The anaphase-promoting complex (APC) is a multisubunit E3 ubiquitin ligase that regulates the metaphase-anaphase transition and exit from mitosis in eukaryotic cells. Eleven subunits have been previously identified in APC from budding yeast. We have identified two additional subunits, Mnd2 and Swm1, by mass spectrometry. Both Mnd2 and Swm1 were found specifically associated with a highly purified preparation of APC from haploid yeast whole cell extract. Moreover, the APC co-purified with epitope-tagged Mnd2 and Swm1. Both proteins were present in APC preparations from haploid cells arrested in G(1), S, and M phases and from meiotic diploid cells, indicating that they are constitutive components of the complex throughout the yeast cell cycle. Mnd2 interacted strongly with Cdc23, Apc5, and Apc1 when coexpressed in an in vitro transcription/translation reaction. Swm1 also interacted with Cdc23 and Apc5 in this system. Previous studies described meiotic defects for mutations in MND2 and SWM1. Here, we show that mnd2delta and swm1delta haploid strains exhibit slow growth and accumulation of G(2)/M cells comparable with that seen in apc9delta or apc10Delta strains and consistent with an APC defect. Taken together, these results demonstrate that Swm1 and Mnd2 are functional components of the yeast APC.  (+info)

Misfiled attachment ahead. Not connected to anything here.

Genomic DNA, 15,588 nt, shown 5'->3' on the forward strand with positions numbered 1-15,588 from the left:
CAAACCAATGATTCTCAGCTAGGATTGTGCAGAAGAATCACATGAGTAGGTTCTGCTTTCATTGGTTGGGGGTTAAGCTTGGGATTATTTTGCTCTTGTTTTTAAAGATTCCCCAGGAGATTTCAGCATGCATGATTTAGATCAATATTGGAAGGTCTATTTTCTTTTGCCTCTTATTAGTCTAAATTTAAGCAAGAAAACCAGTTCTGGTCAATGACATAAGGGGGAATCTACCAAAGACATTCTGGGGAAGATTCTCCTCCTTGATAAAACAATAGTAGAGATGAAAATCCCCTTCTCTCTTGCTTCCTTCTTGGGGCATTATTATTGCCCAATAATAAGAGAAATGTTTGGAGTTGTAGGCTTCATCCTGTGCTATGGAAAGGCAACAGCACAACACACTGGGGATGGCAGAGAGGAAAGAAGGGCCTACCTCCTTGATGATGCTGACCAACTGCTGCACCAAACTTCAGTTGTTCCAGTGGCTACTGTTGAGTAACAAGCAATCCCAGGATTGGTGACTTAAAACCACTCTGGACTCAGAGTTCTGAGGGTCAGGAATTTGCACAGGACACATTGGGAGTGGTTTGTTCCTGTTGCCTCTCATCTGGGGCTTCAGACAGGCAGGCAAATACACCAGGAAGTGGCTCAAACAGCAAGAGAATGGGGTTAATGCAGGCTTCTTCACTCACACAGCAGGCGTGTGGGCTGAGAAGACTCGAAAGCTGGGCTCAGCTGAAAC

TPR subunits of the anaphase-promoting complex mediate binding to the activator protein CDH1. (4/18)